Gay v. Cate

Filing 24

ORDER by Judge William Alsup denying 21 Motion ; denying 22 Motion for Preliminary Injunction; denying 23 Motion to Appoint Counsel (Attachments: # 1 Certificate of Service) (dt, COURT STAFF) (Filed on 10/28/2011)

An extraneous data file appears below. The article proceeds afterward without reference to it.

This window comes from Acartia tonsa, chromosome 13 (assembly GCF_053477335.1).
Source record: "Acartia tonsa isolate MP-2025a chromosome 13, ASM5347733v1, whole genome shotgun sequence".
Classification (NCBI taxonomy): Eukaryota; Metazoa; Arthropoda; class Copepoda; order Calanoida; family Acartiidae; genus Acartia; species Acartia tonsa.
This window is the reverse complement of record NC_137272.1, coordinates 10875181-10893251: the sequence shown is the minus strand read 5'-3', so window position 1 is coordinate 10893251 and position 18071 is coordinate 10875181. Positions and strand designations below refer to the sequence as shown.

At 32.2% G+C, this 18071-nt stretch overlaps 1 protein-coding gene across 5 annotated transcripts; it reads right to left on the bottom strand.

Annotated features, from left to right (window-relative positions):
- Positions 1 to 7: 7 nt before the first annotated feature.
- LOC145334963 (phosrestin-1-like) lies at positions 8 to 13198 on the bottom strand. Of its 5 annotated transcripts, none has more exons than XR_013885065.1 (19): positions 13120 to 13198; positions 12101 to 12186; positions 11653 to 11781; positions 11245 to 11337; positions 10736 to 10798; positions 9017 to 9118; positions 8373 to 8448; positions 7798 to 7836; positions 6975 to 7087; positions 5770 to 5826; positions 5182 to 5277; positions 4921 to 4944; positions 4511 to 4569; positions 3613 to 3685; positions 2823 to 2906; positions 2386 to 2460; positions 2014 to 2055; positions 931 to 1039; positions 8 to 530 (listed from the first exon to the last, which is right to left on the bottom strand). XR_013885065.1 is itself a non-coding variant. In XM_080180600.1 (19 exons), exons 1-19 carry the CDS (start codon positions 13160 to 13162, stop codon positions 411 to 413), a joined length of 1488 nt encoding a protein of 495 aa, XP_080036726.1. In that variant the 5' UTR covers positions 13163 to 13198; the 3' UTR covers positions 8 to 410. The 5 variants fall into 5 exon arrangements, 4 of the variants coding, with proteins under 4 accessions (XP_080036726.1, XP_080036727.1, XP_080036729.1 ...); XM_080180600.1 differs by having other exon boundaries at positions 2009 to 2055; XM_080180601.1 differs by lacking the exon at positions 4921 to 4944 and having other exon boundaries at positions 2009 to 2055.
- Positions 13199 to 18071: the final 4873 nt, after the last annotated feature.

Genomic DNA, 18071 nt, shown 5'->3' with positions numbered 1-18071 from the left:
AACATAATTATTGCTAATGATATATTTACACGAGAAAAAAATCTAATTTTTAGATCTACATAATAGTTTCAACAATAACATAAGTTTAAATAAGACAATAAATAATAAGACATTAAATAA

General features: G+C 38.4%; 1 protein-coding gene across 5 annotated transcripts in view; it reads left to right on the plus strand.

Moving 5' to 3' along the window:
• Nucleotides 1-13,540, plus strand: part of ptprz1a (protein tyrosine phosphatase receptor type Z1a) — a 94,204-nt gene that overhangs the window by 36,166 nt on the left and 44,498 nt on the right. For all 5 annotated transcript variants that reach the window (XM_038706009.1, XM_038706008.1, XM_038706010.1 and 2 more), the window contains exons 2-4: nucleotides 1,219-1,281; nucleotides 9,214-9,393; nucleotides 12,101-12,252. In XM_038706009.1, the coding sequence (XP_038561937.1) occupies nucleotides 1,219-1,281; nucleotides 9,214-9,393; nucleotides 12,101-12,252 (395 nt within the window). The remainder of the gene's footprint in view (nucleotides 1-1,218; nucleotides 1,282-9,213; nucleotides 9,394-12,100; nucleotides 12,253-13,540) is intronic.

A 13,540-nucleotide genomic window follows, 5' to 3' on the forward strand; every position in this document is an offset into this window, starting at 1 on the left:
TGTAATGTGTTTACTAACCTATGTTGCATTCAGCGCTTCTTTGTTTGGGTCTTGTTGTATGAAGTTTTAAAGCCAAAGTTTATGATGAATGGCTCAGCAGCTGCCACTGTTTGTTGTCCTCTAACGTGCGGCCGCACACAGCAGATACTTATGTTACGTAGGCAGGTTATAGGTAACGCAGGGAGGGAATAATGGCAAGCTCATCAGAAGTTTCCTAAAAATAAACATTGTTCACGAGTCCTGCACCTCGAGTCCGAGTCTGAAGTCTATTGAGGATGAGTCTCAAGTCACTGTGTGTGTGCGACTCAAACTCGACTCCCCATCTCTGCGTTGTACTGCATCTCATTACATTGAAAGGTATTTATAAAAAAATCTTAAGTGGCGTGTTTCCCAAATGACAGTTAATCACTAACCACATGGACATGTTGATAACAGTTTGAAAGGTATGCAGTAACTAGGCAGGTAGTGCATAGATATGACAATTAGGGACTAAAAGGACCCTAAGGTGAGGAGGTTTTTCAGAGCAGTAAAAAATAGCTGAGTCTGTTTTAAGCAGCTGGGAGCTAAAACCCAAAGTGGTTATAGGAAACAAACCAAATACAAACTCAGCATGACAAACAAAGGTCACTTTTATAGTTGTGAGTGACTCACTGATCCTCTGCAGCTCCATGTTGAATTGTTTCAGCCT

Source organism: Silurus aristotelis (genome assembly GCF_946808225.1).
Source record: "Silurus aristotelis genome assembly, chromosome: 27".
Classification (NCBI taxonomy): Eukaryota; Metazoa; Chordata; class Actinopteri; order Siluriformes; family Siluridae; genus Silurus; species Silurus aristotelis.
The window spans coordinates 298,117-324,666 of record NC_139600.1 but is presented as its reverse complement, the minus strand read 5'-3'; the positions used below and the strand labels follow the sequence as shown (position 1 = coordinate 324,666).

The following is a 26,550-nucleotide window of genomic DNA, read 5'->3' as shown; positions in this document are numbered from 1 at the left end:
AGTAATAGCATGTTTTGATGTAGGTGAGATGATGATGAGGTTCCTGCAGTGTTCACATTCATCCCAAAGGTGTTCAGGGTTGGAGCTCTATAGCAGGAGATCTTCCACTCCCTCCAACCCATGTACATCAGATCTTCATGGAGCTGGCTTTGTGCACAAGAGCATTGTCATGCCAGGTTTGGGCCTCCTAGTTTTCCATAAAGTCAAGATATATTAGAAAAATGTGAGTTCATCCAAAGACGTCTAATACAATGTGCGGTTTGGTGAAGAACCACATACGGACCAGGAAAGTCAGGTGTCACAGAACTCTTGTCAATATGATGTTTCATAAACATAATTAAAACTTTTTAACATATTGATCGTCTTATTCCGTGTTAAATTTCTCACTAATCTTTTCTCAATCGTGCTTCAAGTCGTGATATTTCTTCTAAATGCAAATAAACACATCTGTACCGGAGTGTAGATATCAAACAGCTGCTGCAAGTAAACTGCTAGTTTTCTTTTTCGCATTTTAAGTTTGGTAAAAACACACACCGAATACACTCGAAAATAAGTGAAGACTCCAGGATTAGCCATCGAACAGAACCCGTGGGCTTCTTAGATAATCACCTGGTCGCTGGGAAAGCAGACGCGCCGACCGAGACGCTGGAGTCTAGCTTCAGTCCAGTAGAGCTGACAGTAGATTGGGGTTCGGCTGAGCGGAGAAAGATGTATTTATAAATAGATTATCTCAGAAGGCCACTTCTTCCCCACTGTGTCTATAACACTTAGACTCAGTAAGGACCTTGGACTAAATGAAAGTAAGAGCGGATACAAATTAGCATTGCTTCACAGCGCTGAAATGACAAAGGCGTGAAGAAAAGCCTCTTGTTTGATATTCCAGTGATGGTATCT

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1 2 3 4 5 6 IN THE UNITED STATES DISTRICT COURT 7 8 FOR THE NORTHERN DISTRICT OF CALIFORNIA 9 11 For the Northern District of California United States District Court 10 OMAR SHARRIEFF GAY, Plaintiff, 12 15 16 ORDER OF SERVICE; DENYING MOTIONS FOR APPOINTMENT OF COUNSEL AND FOR IMMEDIATE INJUNCTIVE RELIEF v. 13 14 No. C 10-1314 WHA (PR) MATTHEW CATE, Director; A. HEDGEPETH, Warden; J. WALKER; Chief Health Program Manager; K. WALL, Health Care Manager; M. SEPULVEDA, Chief Medical Officer; DR. D. JARDINI; (Docket Nos. 21-23) Defendants. 17 / 18 INTRODUCTION 19 Plaintiff, a California prisoner proceeding pro se, has filed a civil rights complaint under 20 21 42 U.S.C. 1983. He has filed an amended complaint. ANALYSIS 22 23 A. STANDARD OF REVIEW 24 Federal courts must engage in a preliminary screening of cases in which prisoners seek 25 redress from a governmental entity or officer or employee of a governmental entity. 28 U.S.C. 26 § 1915A(a). In its review the court must identify any cognizable claims, and dismiss any claims 27 which are frivolous, malicious, fail to state a claim upon which relief may be granted, or seek 28 monetary relief from a defendant who is immune from such relief. Id. at 1915A(b)(1),(2). Pro 1 se pleadings must be liberally construed. Balistreri v. Pacifica Police Dep't, 901 F.2d 696, 699 2 (9th Cir. 1990). 3 Federal Rule of Civil Procedure 8(a)(2) requires only “a short and plain statement of the 4 claim showing that the pleader is entitled to relief.” “Specific facts are not necessary; the 5 statement need only” give the “defendant fair notice of what the . . . . claim is and the grounds 6 upon which it rests.” Erickson v. Pardus, 127 S. Ct. 2197, 2200 (2007) (citations omitted). 7 Although in order to state a claim a complaint “does not need detailed factual allegations, . . . a 8 plaintiff's obligation to provide the 'grounds of his 'entitle[ment] to relief' requires more than 9 labels and conclusions, and a formulaic recitation of the elements of a cause of action will not do. . . . Factual allegations must be enough to raise a right to relief above the speculative 11 For the Northern District of California United States District Court 10 level." Bell Atlantic Corp. v. Twombly, 127 S. Ct. 1955, 1964-65 (2007) (citations omitted). A 12 complaint must proffer "enough facts to state a claim for relief that is plausible on its face." Id. 13 at 1986-87. 14 To state a claim under 42 U.S.C. 1983, a plaintiff must allege two essential elements: 15 (1) that a right secured by the Constitution or laws of the United States was violated, and (2) 16 that the alleged deprivation was committed by a person acting under the color of state law. 17 West v. Atkins, 487 U.S. 42, 48 (1988). 18 B. 19 LEGAL CLAIMS In his amended complaint, plaintiff alleges that he suffers from a medical condition that 20 makes him chronically incontinent. He is vulnerable to attacks from his cellmates who get 21 angry at his inability to control his urinary and bowel functions. He alleges that defendants 22 have denied his requests for “single cell” status, which would allow him to have a cell to 23 himself, and left him exposed to attacks from other inmates. Plaintiff claims that defendants 24 have thereby violated his rights under the Eighth Amendment and the Equal Protection Clause. 25 C. 26 MOTIONS Plaintiff has filed motions for a temporary restraining order (“TRO”) and preliminary 27 injunctive relief. Prior to granting a preliminary injunction, notice to the adverse party is 28 required. See Fed. R. Civ. P. 65(a)(1). A TRO may be granted without written or oral notice to 2 1 the adverse party or that party's attorney only if: (1) it clearly appears from specific facts shown 2 by affidavit or by the verified complaint that immediate and irreparable injury, loss or damage 3 will result to the applicant before the adverse party or the party's attorney can be heard in 4 opposition, and (2) the applicant's attorney certifies in writing the efforts, if any, which have 5 been made to give notice and the reasons supporting the claim that notice should not be 6 required. See Fed. R. Civ. P. 65(b). Plaintiff has neither notified the defendants of his request 7 for a TRO nor submitted the required certification of his efforts to do so and why they have 8 failed. Accordingly, his motions will be denied. counsel in a civil case. Lassiter v. Dep't of Social Services, 452 U.S. 18, 25 (1981). 28 U.S.C. 11 For the Northern District of California Plaintiff has also applied for appointment of counsel. There is no constitutional right to 10 United States District Court 9 § 1915 confers on a district court only the power to "request" that counsel represent a litigant 12 who is proceeding in forma pauperis. 28 U.S.C. § 1915(e)(1). This does not give the courts the 13 power to make "coercive appointments of counsel." Mallard v. United States Dist. Court, 490 14 U.S. 296, 310 (1989). In short, the Court has only the power to ask pro bono counsel to 15 represent plaintiff, not the power to “appoint” counsel. Plaintiff is capable of presenting his 16 claims effectively, and the issues, at least at this stage, are not complex. Consequently, his 17 motion will be denied. CONCLUSION 18 19 1. The clerk shall issue summons and the United States Marshal shall serve, without 20 prepayment of fees, a copy of the amended complaint in this matter and copies of this order 21 upon defendants MATTHEW CATE, Director, at the Department of Corrections and 22 Rehabilitation in Sacramento, California, and A. HEDGEPETH, Warden; J. WALKER; 23 Chief Health Program Manager; K. WALL, Health Care Manager; M. SEPULVEDA, 24 Chief Medical Officer; and Dr. D. JARDINI, at Salinas Valley State Prison. A courtesy 25 copy of the amended complaint and this order shall also be mailed to the California Attorney 26 General’s Office. 27 28 2. In order to expedite the resolution of this case: a. No later than ninety days from the date this order is filed, defendants shall file 3 1 a motion for summary judgment or other dispositive motion. If defendants are of the opinion 2 that this case cannot be resolved by summary judgment, they shall so inform the court prior to 3 the date the summary judgment motion is due. All papers filed with the court shall be promptly 4 served on the plaintiff. 5 b. Plaintiff's opposition to the dispositive motion, if any, shall be filed with the 6 court and served upon defendants no later than thirty days from the date the motion is filed. 7 Plaintiff must read the attached page headed “NOTICE -- WARNING,” which is provided to 8 him pursuant to Rand v. Rowland, 154 F.3d 952, 953-954 (9th Cir. 1998) (en banc), and 9 Klingele v. Eikenberry, 849 F.2d 409, 411-12 (9th Cir. 1988). If defendants file an unenumerated motion to dismiss claiming that plaintiff failed to 11 For the Northern District of California United States District Court 10 exhaust his available administrative remedies as required by 42 U.S.C. § 1997e(a), plaintiff 12 should take note of the attached page headed “NOTICE -- WARNING (EXHAUSTION),” 13 which is provided to him as required by Wyatt v. Terhune, 315 F.3d 1108, 1120 n. 4 (9th Cir.), 14 cert. denied, Alameida v. Wyatt, 124 S.Ct 50 (2003). 15 16 17 18 19 c. Defendants shall file a reply brief no later than fifteen days after the date the opposition is filed. d. The motion shall be deemed submitted as of the date the reply brief is due. No hearing will be held on the motion unless the court so orders at a later date. 3. All communications by the plaintiff with the court must be served on defendant, or 20 defendant’s counsel once counsel has been designated, by mailing a true copy of the document 21 to defendant or defendant’s counsel. 22 4. Discovery may be taken in accordance with the Federal Rules of Civil Procedure. 23 No further court order under Federal Rule of Civil Procedure 30(a)(2) or Local Rule 16-1 is 24 required before the parties may conduct discovery. 25 5. It is the plaintiff's responsibility to prosecute this case. Plaintiff must keep the court 26 informed of any change of address and must comply with the court's orders in a timely fashion. 27 Failure to do so may result in the dismissal of this action for failure to prosecute pursuant to 28 Federal Rule of Civil Procedure 41(b). 4 1 2 3 6. Plaintiff’s motions for a TRO and for appointment of counsel (docket numbers 2123) are DENIED. IT IS SO ORDERED. 4 Dated: October 26 , 2011. 5 WILLIAM ALSUP UNITED STATES DISTRICT JUDGE 6 7 8 9 11 For the Northern District of California United States District Court 10 12 13 14 15 16 G:\PRO-SE\WHA\CR.10\GAY1314.SRV.wpd 17 18 19 20 21 22 23 24 25 26 27 28 5 1 NOTICE -- WARNING 2 (SUMMARY JUDGMENT) 3 If defendants move for summary judgment, they are seeking to have your case 4 dismissed. A motion for summary judgment under Rule 56 of the Federal Rules of Civil 5 Procedure will, if granted, end your case. 6 Rule 56 tells you what you must do in order to oppose a motion for summary judgment. fact--that is, if there is no real dispute about any fact that would affect the result of your case, 9 the party who asked for summary judgment is entitled to judgment as a matter of law, which 10 will end your case. When a party you are suing makes a motion for summary judgment that is 11 For the Northern District of California Generally, summary judgment must be granted when there is no genuine issue of material 8 United States District Court 7 properly supported by declarations (or other sworn testimony), you cannot simply rely on what 12 your complaint says. Instead, you must set out specific facts in declarations, depositions, 13 answers to interrogatories, or authenticated documents, as provided in Rule 56(e), that 14 contradict the facts shown in the defendant's declarations and documents and show that there is 15 a genuine issue of material fact for trial. If you do not submit your own evidence in opposition, 16 summary judgment, if appropriate, may be entered against you. If summary judgment is 17 granted, your case will be dismissed and there will be no trial. 18 NOTICE -- WARNING 19 (EXHAUSTION) 20 21 22 If defendants file an unenumerated motion to dismiss for failure to exhaust, they are seeking to have your case dismissed. If the motion is granted it will end your case. You have the right to present any evidence you may have which tends to show that you 23 did exhaust your administrative remedies. Such evidence may be in the form of declarations 24 (statements signed under penalty of perjury) or authenticated documents, that is, documents 25 accompanied by a declaration showing where they came from and why they are authentic, or 26 other sworn papers, such as answers to interrogatories or depositions. 27 28 If defendants file a motion to dismiss and it is granted, your case will be dismissed and there will be no trial. 6